Studies have shown that consuming alcohol during pregnancy can alter the brain and behavioral development of gestating offspring. Currently, the Centers for Disease Control and Prevention advises against maternal alcohol consumption during pregnancy and state that there is no known safe level of consumption. What are the consequences, however, of mothers consuming alcohol while breastfeeding?
A research team at the University of California, Riverside, performed a mouse study to find out.
Led by Kelly Huffman, a professor of psychology, the team found that infants' exposure to alcohol through breastmilk can have long-lasting effects on their development. Specifically, young mice that were exposed to alcohol during early development show smaller body and brain growth, as well as decreased cortical lengths -- a measure of brain size. The study appears in Frontiers in Neuroscience.
Research shows approximately 36% of breastfeeding mothers in the United States consume alcohol. In Canada and Australia, the numbers are 20% and 60%, respectively. Women who consume alcohol during pregnancy are more likely to drink while breastfeeding. Also, many women who choose to abstain from drinking during pregnancy report beginning to drink again shortly after giving birth.
The researchers focused on lactational ethanol exposure, or LEE, and developed a novel postnatal alcohol exposure model in breastfeeding mice. In this mouse model, offspring were exposed to ethanol via nursing from postnatal day (P) 6 through P20 (weaning), a period equivalent to infancy in humans.
Compared to controls, LEE mice had reduced body and brain weights, as well as decreased neocortical lengths at wean continuing through to early puberty (age P30). Brain weights were reduced in both ages for males, and at P20 for females; however, P30 female brain weights recovered to control levels. This discovery provides evidence towards sex-specific differences due to LEE.
"The reduced body weights in both males and females at P20 and P30 are reflected in human studies in which children exposed to ethanol through contaminated breast milk have lower body weights and growth trajectories," Huffman said. According to her, the reduction of body and brain weights may be explained by the gut's inability to efficiently extract nutrients when alcohol is ingested. A decrease in protein synthesis in the small intestine may block absorption of micro- and macronutrients.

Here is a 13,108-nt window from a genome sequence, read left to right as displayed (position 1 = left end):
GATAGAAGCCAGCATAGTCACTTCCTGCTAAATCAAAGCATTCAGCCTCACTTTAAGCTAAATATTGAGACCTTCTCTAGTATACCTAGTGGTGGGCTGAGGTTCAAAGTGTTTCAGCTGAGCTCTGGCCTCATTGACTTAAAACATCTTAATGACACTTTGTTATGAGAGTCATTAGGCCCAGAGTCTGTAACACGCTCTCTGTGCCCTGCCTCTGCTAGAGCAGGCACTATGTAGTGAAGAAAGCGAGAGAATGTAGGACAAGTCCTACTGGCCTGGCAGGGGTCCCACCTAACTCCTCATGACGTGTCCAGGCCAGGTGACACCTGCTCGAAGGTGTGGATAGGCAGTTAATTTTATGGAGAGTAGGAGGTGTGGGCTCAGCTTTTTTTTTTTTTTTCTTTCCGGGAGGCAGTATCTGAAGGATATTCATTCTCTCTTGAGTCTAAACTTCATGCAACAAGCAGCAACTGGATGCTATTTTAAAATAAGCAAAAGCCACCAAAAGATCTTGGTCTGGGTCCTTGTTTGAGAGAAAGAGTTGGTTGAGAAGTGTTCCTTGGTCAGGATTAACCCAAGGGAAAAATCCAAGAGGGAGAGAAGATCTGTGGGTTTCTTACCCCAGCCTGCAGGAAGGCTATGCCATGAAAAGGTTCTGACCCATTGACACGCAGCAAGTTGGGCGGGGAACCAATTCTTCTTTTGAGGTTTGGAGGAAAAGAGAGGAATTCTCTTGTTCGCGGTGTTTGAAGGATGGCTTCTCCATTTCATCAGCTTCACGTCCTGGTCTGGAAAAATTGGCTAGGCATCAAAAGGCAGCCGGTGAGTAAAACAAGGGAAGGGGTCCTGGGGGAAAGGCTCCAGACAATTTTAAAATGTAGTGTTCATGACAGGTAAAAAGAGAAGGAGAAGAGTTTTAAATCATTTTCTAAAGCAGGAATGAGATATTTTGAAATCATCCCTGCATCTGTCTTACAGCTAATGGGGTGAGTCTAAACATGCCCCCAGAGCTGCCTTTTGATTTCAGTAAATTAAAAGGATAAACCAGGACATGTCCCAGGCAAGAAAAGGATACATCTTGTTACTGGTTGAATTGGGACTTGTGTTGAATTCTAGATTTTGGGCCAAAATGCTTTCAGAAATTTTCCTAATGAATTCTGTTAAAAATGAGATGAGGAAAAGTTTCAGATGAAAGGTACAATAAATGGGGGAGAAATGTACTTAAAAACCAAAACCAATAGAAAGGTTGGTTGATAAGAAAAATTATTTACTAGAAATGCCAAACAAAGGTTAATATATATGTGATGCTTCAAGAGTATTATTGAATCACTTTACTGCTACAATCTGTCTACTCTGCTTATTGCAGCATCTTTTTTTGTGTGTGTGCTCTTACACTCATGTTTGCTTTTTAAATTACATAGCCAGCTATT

With regard to how the behavioral development of the LEE mice is affected, Huffman said behavioral tests her team performed on LEE mice suggest they engage in higher risk-taking behavior and show abnormal stress regulation and increased hyperactivity.
"Thus, women should refrain from consuming alcohol during breastfeeding until more research can help recommend safe maternal practices in early infancy," she added.
Although researchers also advocate for women abstaining from alcohol consumption also during the prenatal period, Huffman said there are conflicting views about appropriate, safe drinking behaviors during the breastfeeding period.
"We are aware of the disconnect between conclusions drawn from scientific literature and behaviors in many new mothers," she said.
Fetal alcohol exposure, from maternal consumption during pregnancy, has been a subject of investigation for about 50 years. Huffman's laboratory at UCR has made groundbreaking discoveries, including that Fetal Alcohol Spectrum Disorders, or FASD, can be heritable, passing transgenerationally to at least the third generation.
"We hope our work will increase public awareness of safe maternal practices," Huffman said.
Huffman was joined in the study by Roberto F. Perez Jr., Kathleen E. Conner, Dr. Michael A. Erickson, and Mirembe Nabatanzi.
The research was funded by internal grants from UC Riverside.
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